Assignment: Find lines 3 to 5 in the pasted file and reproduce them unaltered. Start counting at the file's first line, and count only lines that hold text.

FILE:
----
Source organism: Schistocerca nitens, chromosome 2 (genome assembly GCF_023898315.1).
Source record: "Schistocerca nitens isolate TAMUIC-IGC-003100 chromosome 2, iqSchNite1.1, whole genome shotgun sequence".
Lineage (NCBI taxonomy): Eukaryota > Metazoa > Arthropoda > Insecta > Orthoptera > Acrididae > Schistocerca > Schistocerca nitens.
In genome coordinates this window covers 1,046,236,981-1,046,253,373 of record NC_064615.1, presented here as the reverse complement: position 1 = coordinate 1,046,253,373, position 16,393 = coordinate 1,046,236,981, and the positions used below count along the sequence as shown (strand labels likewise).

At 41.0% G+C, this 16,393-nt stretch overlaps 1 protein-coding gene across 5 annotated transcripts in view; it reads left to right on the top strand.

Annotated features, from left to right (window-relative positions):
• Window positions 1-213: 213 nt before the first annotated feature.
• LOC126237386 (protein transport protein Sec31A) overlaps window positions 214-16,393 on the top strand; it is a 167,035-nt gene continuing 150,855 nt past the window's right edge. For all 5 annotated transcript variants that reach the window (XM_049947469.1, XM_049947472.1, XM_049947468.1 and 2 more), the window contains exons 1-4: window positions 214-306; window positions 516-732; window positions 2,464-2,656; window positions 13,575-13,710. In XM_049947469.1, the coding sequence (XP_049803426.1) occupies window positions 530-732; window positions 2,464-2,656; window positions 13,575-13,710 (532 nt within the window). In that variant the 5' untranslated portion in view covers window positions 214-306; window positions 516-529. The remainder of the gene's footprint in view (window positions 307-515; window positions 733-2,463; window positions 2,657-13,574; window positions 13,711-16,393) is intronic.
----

Lineage (NCBI taxonomy): Eukaryota > Metazoa > Arthropoda > Insecta > Orthoptera > Acrididae > Schistocerca > Schistocerca nitens.
In genome coordinates this window covers 1,046,236,981-1,046,253,373 of record NC_064615.1, presented here as the reverse complement: position 1 = coordinate 1,046,253,373, position 16,393 = coordinate 1,046,236,981, and the positions used below count along the sequence as shown (strand labels likewise).

At 41.0% G+C, this 16,393-nt stretch overlaps 1 protein-coding gene across 5 annotated transcripts in view; it reads left to right on the top strand.